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City moving to eliminate Animal House Fund from tax, water bills

Rachel Lippmann / St. Louis Public Radio
Stray Rescue founder Randy Grim with Mayor Francis Slay at the opening of Stray Rescue's new facility on July 19, 2010.

By Rachel Lippmann

St. Louis – The city's health commissioner is recommending that St. Louis stop collecting money for the defunct effort to build a new city animal shelter.

Commissioner Melba Moore told the Board of Aldermen's health and human services committee on Wednesday that the $246,663 already collected via a nearly eight-year-old check-off box on water and property tax bills should go to a "financially and structurally sound organization," though she would not get specific. Two non-profits - Animal House, working with Metro Animal Resource Service, and Stray Rescue - are currently sheltering the stray animals picked up by the city.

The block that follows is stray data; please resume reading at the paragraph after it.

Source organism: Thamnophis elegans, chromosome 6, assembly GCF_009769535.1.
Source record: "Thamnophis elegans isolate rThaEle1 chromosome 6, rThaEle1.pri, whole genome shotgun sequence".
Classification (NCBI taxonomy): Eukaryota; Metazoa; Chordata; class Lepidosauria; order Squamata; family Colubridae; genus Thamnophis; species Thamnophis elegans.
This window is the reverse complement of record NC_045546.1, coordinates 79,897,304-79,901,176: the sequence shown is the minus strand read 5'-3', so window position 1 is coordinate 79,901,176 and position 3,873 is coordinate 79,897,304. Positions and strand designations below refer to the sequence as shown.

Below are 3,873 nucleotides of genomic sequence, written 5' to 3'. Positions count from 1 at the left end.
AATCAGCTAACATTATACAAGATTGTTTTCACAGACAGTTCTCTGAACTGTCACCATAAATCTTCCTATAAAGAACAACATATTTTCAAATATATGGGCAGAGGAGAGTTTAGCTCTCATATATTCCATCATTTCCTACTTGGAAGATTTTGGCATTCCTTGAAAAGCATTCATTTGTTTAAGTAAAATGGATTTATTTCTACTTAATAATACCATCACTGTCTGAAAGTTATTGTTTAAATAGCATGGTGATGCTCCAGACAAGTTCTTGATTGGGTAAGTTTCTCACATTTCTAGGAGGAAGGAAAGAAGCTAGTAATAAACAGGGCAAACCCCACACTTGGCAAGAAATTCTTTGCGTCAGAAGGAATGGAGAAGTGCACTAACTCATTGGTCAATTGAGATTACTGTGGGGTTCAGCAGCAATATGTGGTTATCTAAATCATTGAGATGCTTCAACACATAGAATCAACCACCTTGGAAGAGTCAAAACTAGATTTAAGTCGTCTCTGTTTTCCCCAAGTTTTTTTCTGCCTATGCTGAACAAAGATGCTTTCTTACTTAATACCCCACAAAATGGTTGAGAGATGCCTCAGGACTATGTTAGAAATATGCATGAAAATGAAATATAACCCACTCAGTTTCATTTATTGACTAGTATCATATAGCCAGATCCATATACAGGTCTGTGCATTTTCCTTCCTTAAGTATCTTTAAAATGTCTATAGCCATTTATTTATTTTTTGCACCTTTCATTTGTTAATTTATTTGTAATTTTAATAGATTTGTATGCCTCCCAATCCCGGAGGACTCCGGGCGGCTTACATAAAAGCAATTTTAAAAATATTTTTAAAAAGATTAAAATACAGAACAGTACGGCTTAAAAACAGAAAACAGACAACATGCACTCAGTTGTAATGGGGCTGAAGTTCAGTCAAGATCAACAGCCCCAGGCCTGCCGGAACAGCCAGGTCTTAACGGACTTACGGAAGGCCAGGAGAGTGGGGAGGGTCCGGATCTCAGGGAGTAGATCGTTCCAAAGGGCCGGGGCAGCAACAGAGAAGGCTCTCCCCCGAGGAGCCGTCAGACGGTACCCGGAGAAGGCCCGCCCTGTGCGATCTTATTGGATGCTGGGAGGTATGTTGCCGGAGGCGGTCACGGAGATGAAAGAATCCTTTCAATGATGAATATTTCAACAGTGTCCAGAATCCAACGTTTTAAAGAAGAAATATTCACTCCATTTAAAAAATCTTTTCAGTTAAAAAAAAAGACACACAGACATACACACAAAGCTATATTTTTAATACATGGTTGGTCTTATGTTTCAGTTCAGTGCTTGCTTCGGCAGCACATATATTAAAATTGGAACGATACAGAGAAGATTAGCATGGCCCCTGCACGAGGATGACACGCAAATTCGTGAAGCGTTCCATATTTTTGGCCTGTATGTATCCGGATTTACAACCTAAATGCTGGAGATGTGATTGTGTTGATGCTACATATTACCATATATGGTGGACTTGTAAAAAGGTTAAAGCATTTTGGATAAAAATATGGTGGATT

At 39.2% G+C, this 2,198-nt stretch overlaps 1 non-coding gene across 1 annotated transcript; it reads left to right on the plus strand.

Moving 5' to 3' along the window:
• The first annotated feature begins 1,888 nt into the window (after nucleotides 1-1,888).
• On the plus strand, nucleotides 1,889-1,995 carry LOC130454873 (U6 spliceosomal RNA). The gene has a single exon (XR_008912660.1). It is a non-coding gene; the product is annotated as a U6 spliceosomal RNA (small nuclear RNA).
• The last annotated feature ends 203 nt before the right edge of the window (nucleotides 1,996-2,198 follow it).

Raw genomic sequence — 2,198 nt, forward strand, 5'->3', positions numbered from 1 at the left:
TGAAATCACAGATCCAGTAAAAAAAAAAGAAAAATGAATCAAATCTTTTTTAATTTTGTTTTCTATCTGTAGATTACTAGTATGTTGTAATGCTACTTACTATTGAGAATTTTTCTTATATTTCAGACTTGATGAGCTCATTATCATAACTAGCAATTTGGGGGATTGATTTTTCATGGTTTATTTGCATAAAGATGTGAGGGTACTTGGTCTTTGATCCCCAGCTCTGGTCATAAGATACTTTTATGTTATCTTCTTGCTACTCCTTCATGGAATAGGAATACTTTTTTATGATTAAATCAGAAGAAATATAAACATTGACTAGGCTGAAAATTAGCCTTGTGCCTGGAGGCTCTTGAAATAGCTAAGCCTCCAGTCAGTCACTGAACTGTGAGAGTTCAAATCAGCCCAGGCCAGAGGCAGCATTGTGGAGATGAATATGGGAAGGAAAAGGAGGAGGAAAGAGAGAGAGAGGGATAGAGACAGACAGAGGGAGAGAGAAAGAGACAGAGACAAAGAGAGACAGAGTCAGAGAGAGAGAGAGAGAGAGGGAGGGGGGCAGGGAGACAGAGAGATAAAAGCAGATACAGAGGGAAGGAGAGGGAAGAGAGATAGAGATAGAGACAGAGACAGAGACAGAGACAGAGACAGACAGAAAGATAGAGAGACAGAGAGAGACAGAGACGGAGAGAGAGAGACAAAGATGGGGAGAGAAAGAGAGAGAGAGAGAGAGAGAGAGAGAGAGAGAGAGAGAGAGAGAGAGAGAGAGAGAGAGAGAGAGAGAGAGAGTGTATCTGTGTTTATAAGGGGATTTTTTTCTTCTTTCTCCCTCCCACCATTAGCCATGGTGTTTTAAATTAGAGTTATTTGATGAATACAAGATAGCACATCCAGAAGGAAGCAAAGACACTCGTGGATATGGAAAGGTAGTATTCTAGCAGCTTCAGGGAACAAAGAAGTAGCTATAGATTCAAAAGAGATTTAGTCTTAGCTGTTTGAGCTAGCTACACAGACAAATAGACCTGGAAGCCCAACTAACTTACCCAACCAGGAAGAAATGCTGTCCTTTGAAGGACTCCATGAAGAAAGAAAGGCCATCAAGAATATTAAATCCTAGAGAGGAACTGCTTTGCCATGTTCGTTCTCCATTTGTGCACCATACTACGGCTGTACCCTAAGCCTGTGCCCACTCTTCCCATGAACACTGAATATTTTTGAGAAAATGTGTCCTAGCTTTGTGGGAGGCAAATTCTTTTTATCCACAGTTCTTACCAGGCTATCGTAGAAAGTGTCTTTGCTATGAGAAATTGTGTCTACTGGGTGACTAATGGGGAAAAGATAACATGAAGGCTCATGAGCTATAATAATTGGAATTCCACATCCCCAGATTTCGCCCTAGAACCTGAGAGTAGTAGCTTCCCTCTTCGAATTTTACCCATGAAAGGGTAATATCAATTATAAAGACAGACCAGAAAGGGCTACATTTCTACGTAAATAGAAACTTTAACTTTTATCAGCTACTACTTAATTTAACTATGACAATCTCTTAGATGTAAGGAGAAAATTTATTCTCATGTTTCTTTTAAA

The plan to remove the check-off from the property tax bill drew the objections of Ald. Dionne Flowers, who was involved in getting the current animal control system in place.

"Without any city funding, if these non-for-profits go under, then what is the city doing to make sure that the strays are being picked up at least," she said.

Moore said the health department is recommending removing the check-off because the ordinance directs the funds specifically to the new animal shelter. But she would not object to changing the wording of the ordinance to change where the donations would go.

"I don't think it's in our purview to change it," she said. "But if the Health and Human Services committee takes that on and decides to do that, that's a good job."

A spokeswoman for Mayor Francis Slay said he would also not object to such a change, but believes the fund should be removed and then restarted to avoid confusion about its purpose.


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